Nicolas Cloiseau (right), with Maxime Hoert, head barman at The Bar du Bristol, collaborating on this season’s Esprit Cocktail collection. (Photo ©Romeo Belancourt/Le Bristol Paris)

Master Chef of La Maison du Chocolat, Nicolas Cloiseau, talks about continuing the tradition of the French chocolate house, while keeping things fresh with some unique innovations.

By Vivian Morelli

Nicolas Cloiseau was probably destined for a culinary career, and he didn’t have to go far to begin learning. Most of his youth was spent roaming around his restauranteur uncle’s kitchen in Brittany, and by the time he graduated from high school, he knew more than his fair share about fine cuisine. After a pâtissier course that left him hungry to learn more about chocolate, he landed a job at the prestigious La Maison du Chocolat in Paris, founded in 1977 by Robert Linxe. The founder was so impressed with his apprentice’s sense of artistry that he created a position for him, which allowed him to craft outstanding pieces and create his own collections.


Cloiseau posing with one of his competition pieces: a chair made entirely out of chocolate.

It was also during that time that Cloiseau entered various contests and won the distinguished “Meilleur Ouvrier de France” award back in 2007, which recognizes special abilities amongst professional craftsmen. It goes without saying that the award is not an easy one to obtain, and recipients must demonstrate a high level of technical proficiency to be worthy of the recognition, and create pieces that demonstrate both skill and ingenuity. “One of the most challenging creations I’ve ever had to do was to fabricate a snake necklace to attach to a yellow diamond for jeweler Boucheron’s 150th anniversary,” Cloiseau notes, referring to the masterpiece that paired a 20.08 carat diamond with real chocolate covering a gold skeleton.

This sense of innovation, creativity, and playfulness continue to show through in Cloiseau’s confections today. In a similar fashion to designer clothing brands, La Maison du Chocolat creates limited chocolate collections for each season, complete with original ideas and concepts standing behind the story. “Each collection and product is made with artisanal spirit, and demonstrates the philosophy of the maison,” says Cloiseau.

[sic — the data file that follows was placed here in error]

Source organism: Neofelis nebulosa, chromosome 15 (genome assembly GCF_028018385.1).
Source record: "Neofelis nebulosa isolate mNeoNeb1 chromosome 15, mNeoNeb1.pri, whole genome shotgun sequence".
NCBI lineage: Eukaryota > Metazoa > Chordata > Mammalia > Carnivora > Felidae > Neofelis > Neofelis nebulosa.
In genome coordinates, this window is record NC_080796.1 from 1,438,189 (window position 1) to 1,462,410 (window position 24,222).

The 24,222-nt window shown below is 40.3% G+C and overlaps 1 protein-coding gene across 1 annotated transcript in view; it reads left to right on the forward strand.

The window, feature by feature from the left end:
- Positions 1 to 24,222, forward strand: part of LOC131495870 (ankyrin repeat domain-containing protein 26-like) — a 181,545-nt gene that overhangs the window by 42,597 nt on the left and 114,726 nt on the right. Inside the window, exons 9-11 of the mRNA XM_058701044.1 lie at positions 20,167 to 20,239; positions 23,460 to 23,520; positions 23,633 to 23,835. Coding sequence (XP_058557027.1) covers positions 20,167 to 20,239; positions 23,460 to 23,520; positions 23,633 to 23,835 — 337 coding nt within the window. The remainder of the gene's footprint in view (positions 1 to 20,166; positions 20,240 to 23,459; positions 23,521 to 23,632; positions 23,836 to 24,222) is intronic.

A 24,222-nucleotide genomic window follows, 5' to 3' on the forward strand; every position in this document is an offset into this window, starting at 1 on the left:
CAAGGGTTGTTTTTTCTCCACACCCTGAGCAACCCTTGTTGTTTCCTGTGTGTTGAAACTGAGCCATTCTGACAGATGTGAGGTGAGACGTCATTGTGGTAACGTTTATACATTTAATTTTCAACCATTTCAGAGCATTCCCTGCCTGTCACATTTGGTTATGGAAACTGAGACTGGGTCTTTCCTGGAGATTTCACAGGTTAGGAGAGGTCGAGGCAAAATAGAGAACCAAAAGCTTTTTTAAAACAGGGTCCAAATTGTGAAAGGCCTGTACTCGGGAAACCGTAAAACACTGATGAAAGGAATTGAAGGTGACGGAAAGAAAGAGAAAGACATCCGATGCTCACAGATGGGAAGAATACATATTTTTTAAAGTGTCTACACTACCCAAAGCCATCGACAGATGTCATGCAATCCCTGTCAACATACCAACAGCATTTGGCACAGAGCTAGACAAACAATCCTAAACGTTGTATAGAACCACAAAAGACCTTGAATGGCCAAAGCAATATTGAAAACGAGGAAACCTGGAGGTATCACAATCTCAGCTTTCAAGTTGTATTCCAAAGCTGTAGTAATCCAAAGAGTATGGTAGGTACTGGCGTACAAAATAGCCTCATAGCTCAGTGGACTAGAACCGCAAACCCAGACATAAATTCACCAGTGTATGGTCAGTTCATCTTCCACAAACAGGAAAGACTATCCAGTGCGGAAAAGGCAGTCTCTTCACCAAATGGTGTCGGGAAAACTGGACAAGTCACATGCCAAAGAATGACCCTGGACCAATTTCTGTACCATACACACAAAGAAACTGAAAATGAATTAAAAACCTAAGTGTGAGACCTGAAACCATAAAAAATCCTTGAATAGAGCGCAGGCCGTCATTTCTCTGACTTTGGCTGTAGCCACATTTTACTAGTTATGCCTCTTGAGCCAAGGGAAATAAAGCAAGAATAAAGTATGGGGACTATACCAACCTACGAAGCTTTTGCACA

This summer’s featured collection is entitled “Esprit Cocktail,” and it is the product of a collaboration between two Meilleur Ouvriers de France—Cloiseau and Maxime Hoert, head barman of luxury Parisian hotel lounge The Bar du Bristol. The delicate ganache in this collection combines with fruits and tea infusions, bearing names such as “Bellini” (dark chocolate ganache, Champagne and peach liqueur) and “So Bristol” (Earl Grey tea, citrus and flower infusions in dark chocolate). Remarkably, some of the exquisite creations in this collection contain no alcohol at all.

And while you may not be able to make the trip to The Bar du Bristol in Paris yourself, Cloiseau hopes that the flavors of La Maison du Chocolat’s latest collection not only “make you feel as if you were enjoying these cocktails at The Bar du Bristol in Paris,” as he explains, but also take you a short excursion through a variety of flavors: “When they bite into it, we want people to first taste the chocolate, then the added flavor, and the chocolate again to end on that note. This is the signature of La Maison du Chocolat.” Cloiseau explains that the taste and quality of the chocolate depends on its aroma, and he works closely with a sourcing expert who finds the exact chocolate plantations to match his collections. “Cocoa beans are a bit like wine, with particular undertones such as fruit.”

Cloiseau has visited Japan a few times already, and he quickly caught a grasp of the Japanese market. “Japanese are more subtle, and more sensitive. Whereas a strong chocolate will please Parisians, more often than not it will be too strong for Japanese,” says Cloiseau. Despite the different palates to please, he does not adapt his recipes for this side of the world, choosing to remain authentic to his culinary vision.

However, the chef has created some exclusive editions for the Japanese market, integrating traditional flavors such as yuzu and sakura. He is currently working with sake, which can be a challenging flavor pairing for chocolate. But judging by Cloiseau’s past creations, we have no doubt that it would be a delicious success.


8 Pieces ¥3,240
27 Pieces ¥7,344Esprit Cocktail is only available during Spring/Summer 2014La Maison du Chocolat Roppongi Hills
Roppongi Hills West Walk 2F
6-10-1, Roppongi, Minato-ku
106-6108 Tokyo | Tel : 03-3478-7530
Open: Daily, 11 am–9 pm (L.O. 8:30 pm)
Cafe space: 10 seats